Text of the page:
Your ability to deal with life’s requirements is dependant on how you operate on a daily basis. Most people fall under one of these personality descriptors: procrastinators, adapters, or organizers. Take a look at the following descriptions and decide which category fits you best.

Procrastinators chronically put off dealing with the daily requirements of life. They avoid the mundane responsibilities of life. They especially put off unpleasant tasks. Many people believe it is a part of their personalities and some even create a life to support procrastination.

I have a friend who proudly acknowledges “I always wait until the eleventh hour to get the job done.” College students are famous for it. “I didn’t open a book until the night before the test and then I crammed all night long.”

Some procrastinators never get to their goal or at best they start things but don’t get them finished. Although it causes mild stress, a procrastinator is somewhat comfortable with the avoidance and is able to successfully move on with out too much remorse or guilt. Procrastinators will fair better in the world if they improve the percentage of things they accomplish.

Adapters are reasonably good at attending to the regular routine of the day. They are able to assess what special needs their week might include and will alter their schedule accordingly. This may include a child’s birthday party, a visit to the hospital to see a friend, a closing on a rental property, or a court preceding that takes two and a half days longer than scheduled.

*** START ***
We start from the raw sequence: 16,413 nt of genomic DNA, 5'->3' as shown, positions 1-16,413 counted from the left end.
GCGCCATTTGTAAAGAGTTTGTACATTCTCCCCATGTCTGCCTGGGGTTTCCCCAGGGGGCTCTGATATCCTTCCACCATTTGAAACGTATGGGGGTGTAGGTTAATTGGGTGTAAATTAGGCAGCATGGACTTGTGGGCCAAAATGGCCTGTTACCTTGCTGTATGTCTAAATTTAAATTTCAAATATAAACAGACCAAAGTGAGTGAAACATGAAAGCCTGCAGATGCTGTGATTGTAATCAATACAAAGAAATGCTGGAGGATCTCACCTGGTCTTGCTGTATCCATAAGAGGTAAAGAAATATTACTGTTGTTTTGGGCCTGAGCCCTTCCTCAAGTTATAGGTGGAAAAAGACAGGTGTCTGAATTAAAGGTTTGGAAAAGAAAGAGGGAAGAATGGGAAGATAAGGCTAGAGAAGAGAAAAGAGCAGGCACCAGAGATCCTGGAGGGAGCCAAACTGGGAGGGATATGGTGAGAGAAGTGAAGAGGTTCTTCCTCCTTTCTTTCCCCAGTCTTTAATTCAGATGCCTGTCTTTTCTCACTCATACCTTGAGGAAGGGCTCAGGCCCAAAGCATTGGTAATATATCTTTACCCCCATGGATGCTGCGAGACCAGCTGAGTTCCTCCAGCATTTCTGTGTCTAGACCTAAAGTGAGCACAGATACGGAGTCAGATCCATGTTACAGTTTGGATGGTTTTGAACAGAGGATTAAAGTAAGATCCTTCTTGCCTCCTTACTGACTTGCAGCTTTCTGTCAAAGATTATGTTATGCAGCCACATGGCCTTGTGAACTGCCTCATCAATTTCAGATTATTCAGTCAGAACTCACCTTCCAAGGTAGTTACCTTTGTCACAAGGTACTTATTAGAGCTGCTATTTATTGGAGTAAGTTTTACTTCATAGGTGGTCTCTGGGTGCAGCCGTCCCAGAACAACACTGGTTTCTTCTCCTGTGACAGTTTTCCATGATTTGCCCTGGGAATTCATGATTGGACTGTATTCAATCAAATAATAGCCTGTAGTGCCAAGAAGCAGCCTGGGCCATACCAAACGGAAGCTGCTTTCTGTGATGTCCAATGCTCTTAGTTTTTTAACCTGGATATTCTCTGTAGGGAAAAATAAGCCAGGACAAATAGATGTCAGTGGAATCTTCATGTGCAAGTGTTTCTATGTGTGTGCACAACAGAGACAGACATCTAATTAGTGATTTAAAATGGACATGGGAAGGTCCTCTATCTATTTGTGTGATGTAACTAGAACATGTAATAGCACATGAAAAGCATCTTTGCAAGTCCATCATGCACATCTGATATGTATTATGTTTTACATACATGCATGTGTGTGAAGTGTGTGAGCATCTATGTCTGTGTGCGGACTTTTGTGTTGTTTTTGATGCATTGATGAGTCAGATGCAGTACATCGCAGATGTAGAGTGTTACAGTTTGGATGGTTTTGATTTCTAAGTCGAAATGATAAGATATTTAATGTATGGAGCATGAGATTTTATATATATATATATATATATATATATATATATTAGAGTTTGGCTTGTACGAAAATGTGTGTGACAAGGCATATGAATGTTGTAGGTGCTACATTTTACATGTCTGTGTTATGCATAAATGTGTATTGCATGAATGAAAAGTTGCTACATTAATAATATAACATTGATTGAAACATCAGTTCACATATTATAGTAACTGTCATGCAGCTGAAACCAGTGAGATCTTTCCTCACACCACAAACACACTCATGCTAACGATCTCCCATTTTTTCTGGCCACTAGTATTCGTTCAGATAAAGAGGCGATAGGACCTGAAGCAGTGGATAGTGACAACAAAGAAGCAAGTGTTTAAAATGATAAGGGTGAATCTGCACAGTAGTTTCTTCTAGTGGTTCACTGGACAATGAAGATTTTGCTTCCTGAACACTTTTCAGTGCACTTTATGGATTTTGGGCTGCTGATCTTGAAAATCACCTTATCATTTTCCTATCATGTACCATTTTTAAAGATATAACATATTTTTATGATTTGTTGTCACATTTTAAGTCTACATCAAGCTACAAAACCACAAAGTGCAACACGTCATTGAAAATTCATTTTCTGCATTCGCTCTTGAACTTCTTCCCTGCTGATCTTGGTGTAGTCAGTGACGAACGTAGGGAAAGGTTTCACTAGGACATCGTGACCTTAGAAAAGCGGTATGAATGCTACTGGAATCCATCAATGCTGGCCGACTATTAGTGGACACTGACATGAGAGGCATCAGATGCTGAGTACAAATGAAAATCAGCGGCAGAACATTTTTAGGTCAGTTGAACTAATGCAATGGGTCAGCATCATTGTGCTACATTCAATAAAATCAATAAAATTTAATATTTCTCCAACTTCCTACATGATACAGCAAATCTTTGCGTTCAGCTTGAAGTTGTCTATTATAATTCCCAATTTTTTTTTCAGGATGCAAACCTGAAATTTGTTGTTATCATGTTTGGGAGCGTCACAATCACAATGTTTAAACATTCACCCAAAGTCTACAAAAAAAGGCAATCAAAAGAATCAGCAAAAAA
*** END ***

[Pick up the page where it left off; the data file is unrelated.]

The Organizer looks at life in a regimented way. They are typically well organized and have rigid schedules. They do things by the book. Dinner is at six, paperwork is always attended to, and kids are put to bed before nine. When an emergency occurs, they immediately address plans to accommodate the needed change. They keep their schedule as routine as possible. They report feeling a little disoriented by the altered week, but as long as it is within their control, they feel a sense of satisfaction at their ability to have their “ducks in a row.” Organizers need to realize that their need for rigidity may be feeding their need to control. They may need to remind themselves that it’s okay for others to do things differently and not to perfection.

Which type of person are you? If you procrastinate at work, you will likely cause rifts with your coworkers. If you are overly organized and need things done ahead of schedule, you will likely aggravate those who work with you. If you are married to someone who is the direct opposite of you, then you will need to work together to find a compromise that works for both of you.

As you might imagine, an adapter is the healthiest type because they have a nice balance of organization and flexibility. They can go with the flow or adhere to the schedule. They typically get the job done and are able to accept their imperfections.

• Are you able to deal with the reasonable demands on your life?
• Do you see yourself as a procrastinator, an adapter, or an organizer?
• Do you believe your style is working to support a healthy environment and lifestyle?
• Do you think your style works for those around you?

Are you willing to change if you know that your habits bother other people? You might want to ask others how they view you to find out if they see you differently than you see yourself.